The Future of Russian Des
potism. Russian refugees in Paris are in gen
eral people of a kindly and humans
tempJr, and certainly not naturally
inclined to violence. They give
the impression of being represen
tatives of a race worthy of a high civi
lization, and which is nevertheless gov
erned like the degenerate races of ti e
east There is an evident discreunncv
between the laws and the men. No
force can prevent this state of things
from falling into ruin. And certain
ly this immense empire, these 120,000
000 of inhabitants, this slow, sure, and
indomtable propaganda, represents a
mysterious and terrible force, a force
that will surely astonish the world, aud
have an extraordinary influence upon
the' destenies of the European race
The "World has there an incommensu
rable uuknown quantity, an epopee in
the germ which will be the astonish
ment of our sons, terrible perhaps, as
considerable as the prodigious dissem
ination of Europe in America, as far
souuding as the i rench revolution.
But in what cortege of bloody or pitiful
events will it be developed? This is
the secret of the future the enigma of
the great sphinix which none shall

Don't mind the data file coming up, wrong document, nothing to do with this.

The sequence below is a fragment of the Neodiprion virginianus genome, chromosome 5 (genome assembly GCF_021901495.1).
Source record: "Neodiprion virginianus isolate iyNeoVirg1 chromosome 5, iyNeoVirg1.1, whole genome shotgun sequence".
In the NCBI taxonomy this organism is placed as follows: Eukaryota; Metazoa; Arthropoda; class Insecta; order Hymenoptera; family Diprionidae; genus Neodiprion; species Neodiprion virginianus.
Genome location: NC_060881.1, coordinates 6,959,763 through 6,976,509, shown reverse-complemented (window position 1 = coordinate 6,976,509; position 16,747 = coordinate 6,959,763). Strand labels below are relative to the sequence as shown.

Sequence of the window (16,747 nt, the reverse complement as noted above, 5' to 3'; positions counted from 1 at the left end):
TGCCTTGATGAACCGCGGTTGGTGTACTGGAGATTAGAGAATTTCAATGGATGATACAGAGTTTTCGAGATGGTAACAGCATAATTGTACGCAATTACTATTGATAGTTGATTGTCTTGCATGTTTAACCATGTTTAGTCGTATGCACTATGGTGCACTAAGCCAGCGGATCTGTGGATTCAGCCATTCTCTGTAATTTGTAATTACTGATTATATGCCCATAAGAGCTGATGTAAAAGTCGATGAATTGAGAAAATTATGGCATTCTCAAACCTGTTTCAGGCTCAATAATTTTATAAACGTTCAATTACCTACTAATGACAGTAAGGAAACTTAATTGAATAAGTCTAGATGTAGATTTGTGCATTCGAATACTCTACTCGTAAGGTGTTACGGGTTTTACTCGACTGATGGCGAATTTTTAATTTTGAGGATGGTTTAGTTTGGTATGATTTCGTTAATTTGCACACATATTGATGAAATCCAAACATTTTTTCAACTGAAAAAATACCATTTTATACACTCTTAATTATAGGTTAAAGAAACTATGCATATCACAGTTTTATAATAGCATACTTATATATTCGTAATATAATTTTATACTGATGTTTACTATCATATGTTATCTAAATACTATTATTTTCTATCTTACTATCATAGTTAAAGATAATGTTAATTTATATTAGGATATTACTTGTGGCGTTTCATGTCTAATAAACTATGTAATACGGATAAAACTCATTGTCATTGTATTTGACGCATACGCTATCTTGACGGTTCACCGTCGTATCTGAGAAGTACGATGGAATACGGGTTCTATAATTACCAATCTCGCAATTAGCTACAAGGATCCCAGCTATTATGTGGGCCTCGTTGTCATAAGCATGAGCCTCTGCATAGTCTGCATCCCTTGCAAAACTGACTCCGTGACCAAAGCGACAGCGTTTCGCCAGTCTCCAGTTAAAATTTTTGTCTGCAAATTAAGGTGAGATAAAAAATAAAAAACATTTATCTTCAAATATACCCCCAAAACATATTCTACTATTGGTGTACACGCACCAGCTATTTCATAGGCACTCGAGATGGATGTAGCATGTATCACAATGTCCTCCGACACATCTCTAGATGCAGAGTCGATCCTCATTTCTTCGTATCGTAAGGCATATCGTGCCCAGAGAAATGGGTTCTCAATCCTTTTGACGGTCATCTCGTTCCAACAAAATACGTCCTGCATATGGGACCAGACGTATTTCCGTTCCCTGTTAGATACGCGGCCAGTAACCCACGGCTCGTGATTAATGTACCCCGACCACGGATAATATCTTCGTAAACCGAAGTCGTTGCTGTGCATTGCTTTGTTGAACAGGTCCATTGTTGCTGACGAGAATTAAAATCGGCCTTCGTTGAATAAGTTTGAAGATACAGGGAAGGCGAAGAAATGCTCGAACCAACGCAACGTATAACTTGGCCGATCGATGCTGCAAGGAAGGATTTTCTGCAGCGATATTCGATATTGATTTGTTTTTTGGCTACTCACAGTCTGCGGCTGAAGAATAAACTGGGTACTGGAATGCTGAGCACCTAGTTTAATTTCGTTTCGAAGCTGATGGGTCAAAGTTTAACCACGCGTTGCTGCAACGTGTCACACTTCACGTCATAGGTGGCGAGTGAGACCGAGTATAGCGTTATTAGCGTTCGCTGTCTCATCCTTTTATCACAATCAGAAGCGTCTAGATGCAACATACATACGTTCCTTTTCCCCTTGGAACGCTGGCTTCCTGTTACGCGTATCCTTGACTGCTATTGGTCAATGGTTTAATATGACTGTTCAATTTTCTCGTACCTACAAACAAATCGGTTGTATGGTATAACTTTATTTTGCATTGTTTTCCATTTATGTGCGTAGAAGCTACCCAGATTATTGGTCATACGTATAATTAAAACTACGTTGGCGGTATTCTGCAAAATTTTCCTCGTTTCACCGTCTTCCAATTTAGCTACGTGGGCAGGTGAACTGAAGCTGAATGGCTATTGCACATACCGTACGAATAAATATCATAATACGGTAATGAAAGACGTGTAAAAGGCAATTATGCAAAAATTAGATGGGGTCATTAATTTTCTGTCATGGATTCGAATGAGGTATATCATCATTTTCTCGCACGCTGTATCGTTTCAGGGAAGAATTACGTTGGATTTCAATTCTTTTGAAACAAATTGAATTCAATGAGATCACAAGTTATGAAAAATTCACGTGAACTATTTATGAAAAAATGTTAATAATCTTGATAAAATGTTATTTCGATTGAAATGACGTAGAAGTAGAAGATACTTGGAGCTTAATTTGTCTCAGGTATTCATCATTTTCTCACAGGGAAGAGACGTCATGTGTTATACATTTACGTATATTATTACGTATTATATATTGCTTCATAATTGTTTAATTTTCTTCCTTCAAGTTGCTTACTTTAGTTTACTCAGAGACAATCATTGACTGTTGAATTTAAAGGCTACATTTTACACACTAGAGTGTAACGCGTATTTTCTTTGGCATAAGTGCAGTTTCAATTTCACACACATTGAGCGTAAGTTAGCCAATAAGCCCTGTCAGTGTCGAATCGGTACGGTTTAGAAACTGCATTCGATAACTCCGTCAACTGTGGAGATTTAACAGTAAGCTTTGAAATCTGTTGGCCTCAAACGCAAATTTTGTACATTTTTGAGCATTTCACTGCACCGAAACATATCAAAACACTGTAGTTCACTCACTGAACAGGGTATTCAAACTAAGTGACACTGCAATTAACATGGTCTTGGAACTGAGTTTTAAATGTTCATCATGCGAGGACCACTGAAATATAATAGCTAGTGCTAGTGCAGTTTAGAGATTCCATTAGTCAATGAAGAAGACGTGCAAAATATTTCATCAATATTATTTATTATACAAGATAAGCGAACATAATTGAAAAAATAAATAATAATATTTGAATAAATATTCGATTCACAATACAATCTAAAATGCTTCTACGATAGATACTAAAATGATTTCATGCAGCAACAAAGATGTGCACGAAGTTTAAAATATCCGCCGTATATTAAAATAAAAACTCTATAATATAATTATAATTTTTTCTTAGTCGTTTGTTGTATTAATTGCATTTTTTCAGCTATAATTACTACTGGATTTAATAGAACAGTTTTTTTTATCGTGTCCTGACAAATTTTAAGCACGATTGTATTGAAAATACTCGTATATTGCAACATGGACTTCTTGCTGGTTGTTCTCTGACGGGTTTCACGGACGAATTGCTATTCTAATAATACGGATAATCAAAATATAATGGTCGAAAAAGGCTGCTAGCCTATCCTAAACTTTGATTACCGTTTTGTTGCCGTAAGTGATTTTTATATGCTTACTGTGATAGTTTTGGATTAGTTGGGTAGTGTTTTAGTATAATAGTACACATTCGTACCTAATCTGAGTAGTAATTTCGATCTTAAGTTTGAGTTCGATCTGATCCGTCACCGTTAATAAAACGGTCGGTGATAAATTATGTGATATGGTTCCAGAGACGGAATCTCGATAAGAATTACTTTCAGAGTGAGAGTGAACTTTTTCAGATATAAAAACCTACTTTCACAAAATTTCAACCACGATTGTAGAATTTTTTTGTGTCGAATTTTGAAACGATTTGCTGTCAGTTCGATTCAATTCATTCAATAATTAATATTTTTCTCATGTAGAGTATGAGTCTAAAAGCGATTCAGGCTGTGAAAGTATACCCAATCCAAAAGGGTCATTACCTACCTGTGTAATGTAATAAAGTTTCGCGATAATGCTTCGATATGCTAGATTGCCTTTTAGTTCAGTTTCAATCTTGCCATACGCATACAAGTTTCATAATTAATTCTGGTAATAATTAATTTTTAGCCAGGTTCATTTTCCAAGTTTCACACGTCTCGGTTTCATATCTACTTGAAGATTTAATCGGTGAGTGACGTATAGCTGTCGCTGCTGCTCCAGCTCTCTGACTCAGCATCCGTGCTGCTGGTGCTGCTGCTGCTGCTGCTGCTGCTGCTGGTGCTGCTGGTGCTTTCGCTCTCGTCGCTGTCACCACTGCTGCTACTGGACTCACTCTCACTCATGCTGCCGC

guess and none shall read 'until after!
Jly J. II. Hosny in Harper's Magazine
for August
How linn . rtoinis Travel.
The rate of travel of thundestorms
has been studied by Herr .Sceonrock
from the record of 197 such storms in
Russia in 188a The velocity is found
to have varied from thirteen to fifty
miles an hour with a mean of 28.5 miles
an hour in the cold season. It was
least In the early morning, increasing
to a maximum between and 10 p. m.
The storms traveled most quickly
from southwest, west and northwest
One of 'the queerest names of a
street Is that borne by a public thor
oughfare in the annexed district of
New York called Featherbed lane. It
is supposed to nave been so christened
because it la full of rocks. The name
occurs In the city directory.
ins Miliar.
l-aniierslieview: Asa imn.m
0IS to the vu-rld s Uir l'il '
..!.. . ( ,. .ri, :i ( e.l I "
a hi,!--
i. ,.l it, I Iliiioi-i slate
I of
Bin nil lire IMS u-1 ni'
ri. i-iiii-dto JioM "c
...... ..,F t. la. l,eiu ill j "!''
the iir.'l'leui to he
solved is ceruiMy
the.n .er living. t our own people are
bio n "take the f;-'i the gi )'r"
vide tl.eui," and which lie at the door
A greater variety of food can le pie.
par.d l:oni maize than from wheat,
fr.-n: the boiled or fried uiusli of our laWcii through a long list of
cons batter cakes. torn puiies.hoe cakes
Johnny cases, corn ureau, coiu h.c.u
iiiutliiic, hominy, etc., to me .u.u
com meal puddings and Indian puiind
cakes of our dinner tables. Willi corn
at Lut hali or less than half the pi ice